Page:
What to do in Athens: Go up on Lycabettus Hill

After our visit to Piraeus, we spent the remaining days in the heart of the Greek Capital. And, to take a better look at all the incredible places to visit in Athens, we went up on Lycabettus Hill, the highest point of the city. Therefore, when you’re wondering what to do in Athens, go up here. You’ll soon get some inspiration on what to visit next!

Together with the Acropolis and Philopappos Hill, Lycabettus Hill is a great place to view the entire city of Athens. In one gaze, you can see from the center of Athens all the way to the coast, in Piraeus.

athens view from lycabettus hill

Find out how to get to Lycabettus Hill

In order to get to the top of Lycabettus Hill, you can climb on a circular path by foot. However, on hotter days, you may prefer the funicular, at least for going up, as there is no shade on the path.

stairs to go up on lycabettus hill

The stairs to Lycabettus Hill

However, even if you decide to go up with the funicular, don’t think you won’t have to climb at all. You still have a lot of stairs to face up to the ticket office of the funicular!

warning against uber in athens

Warning against Uber

When arriving at the entrance of the ticket office at the base of Lycabettus Hill, we saw a warning against Uber, taped on the window of a phone booth. We aren’t sure if it was a real warning, from a concerned citizen, or a fake one placed by their competition.

By searching at home, I only discovered that Uber no longer exists in Athens in the way we see it everywhere. Instead, it is an app used for getting taxis. This isn’t unique in Europe, it’s the same in Dublin, for example. And it’s not unsafe, and quite user-friendly. 

Learn more about using Uber in Athens.

funicular to go up on lycabettus hill

Getting your tickets for the funicular

When you go inside the gift shop at the base of Mount Lycabettus, make sure you have cash on you, as they don’t accept card payments for the tickets.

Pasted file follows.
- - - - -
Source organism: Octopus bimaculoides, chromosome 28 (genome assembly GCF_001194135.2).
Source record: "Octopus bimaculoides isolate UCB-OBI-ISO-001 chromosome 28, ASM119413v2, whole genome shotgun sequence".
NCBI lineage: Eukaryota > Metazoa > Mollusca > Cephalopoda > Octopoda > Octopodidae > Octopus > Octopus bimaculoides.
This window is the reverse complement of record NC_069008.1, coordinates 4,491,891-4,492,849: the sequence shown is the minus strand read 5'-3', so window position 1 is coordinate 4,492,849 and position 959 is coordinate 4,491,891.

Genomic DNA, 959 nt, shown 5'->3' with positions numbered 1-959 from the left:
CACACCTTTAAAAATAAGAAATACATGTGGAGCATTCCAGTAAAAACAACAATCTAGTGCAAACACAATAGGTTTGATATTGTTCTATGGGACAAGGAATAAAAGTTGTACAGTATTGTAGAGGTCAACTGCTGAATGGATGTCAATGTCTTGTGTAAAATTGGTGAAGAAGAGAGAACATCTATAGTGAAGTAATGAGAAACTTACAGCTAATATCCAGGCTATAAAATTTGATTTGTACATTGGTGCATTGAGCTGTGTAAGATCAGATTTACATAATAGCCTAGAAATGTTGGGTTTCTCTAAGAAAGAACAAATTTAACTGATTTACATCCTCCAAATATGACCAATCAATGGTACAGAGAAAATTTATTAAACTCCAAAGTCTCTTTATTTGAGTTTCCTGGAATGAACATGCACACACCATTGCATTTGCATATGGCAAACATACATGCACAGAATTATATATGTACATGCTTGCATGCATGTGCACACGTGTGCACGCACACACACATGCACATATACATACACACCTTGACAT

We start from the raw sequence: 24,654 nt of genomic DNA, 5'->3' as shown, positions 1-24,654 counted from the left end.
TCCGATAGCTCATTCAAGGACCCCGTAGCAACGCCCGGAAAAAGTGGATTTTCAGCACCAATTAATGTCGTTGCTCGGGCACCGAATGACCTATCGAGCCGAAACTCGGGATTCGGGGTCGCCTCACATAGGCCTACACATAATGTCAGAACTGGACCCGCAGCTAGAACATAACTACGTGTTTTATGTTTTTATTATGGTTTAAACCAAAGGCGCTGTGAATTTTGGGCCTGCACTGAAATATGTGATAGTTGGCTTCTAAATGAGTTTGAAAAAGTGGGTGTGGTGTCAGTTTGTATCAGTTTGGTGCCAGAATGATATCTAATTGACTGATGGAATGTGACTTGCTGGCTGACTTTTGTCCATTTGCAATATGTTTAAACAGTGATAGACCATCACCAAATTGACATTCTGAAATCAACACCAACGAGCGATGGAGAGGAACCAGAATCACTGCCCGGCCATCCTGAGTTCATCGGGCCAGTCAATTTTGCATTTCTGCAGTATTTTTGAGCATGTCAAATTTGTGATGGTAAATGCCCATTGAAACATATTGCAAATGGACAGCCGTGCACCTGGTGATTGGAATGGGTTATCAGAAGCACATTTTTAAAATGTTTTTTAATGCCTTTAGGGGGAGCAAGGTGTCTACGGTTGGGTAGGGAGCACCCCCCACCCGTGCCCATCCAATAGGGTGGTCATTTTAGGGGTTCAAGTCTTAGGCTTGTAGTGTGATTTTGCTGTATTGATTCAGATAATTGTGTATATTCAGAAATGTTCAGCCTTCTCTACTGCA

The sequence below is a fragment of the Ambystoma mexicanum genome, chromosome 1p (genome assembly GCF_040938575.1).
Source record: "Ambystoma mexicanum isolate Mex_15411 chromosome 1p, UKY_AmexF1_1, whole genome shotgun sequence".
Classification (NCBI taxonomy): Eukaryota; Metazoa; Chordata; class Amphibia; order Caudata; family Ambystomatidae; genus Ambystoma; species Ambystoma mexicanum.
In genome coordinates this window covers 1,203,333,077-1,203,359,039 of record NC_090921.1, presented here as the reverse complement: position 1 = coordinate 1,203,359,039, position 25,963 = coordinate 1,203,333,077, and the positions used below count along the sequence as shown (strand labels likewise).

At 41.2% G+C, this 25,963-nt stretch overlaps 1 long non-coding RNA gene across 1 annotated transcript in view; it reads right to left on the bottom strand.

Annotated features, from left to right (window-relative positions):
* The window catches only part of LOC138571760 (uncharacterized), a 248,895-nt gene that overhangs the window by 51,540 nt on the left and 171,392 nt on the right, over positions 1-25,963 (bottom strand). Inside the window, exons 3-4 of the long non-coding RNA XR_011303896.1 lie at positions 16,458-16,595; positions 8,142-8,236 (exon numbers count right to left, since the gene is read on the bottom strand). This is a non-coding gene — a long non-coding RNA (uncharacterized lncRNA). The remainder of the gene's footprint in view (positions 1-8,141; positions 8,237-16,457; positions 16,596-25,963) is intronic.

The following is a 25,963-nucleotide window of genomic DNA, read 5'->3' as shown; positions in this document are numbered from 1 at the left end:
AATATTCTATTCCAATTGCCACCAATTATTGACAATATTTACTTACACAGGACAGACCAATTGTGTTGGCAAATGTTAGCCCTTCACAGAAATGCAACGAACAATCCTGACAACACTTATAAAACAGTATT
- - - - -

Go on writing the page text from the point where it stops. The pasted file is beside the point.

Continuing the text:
Once you have your ticket, you can wait to go on the next ride up. It doesn’t really matter where you sit inside, as you’ll only see the lights inside the tunnel. However, if you enter the wagon first, you’ll be able to sit down. That’s kind of the only advantage.

Taking the funicular to the top of Lycabettus Hill

Though short, the funicular ride is quite interesting, even though all you see is the inside of the tunnel it climbs through. This, I must admit, was a bit disappointing, as I had thought we’ll get some nice views during the ride.

But it was nice enough, and it was in the shade, saving us from a climb in the heat. And, if you wish to learn more about the funicular built by The House of Metaxa on Mount Lycabettus, I suggest you watch the following video:

What to do at the top of Lycabettus Hill

At the top of Mount Lycabettus, you will get to see all of Athens. You can also visit the Greek-Orthodox church on the peak or an open-air amphitheater a bit lower on the Hill.

There are also restaurants and cafés where you can enjoy a drink or a meal while looking at the beautiful city of Athens. For us, one of the covered terraces proved very useful in taking cover from the rain, while sipping on some Mythos.

What to do in Athens after visiting Lycabettus Hill

If you’re wondering what to do in Athens after walking or taking the funicular down Mount Lycabettus, you’ll find yourself quite close to the National Gardens. You can get there by taking the bus as my parents did. Or you can go on foot, as Mathieu and I did. And, in the end, we arrived kind of at the same time. The difference is that we got to see a bit more on the way, such as the Panathenaic Stadium.

Panathenaic Stadium in Athens, Greece

The Panathenaic Stadium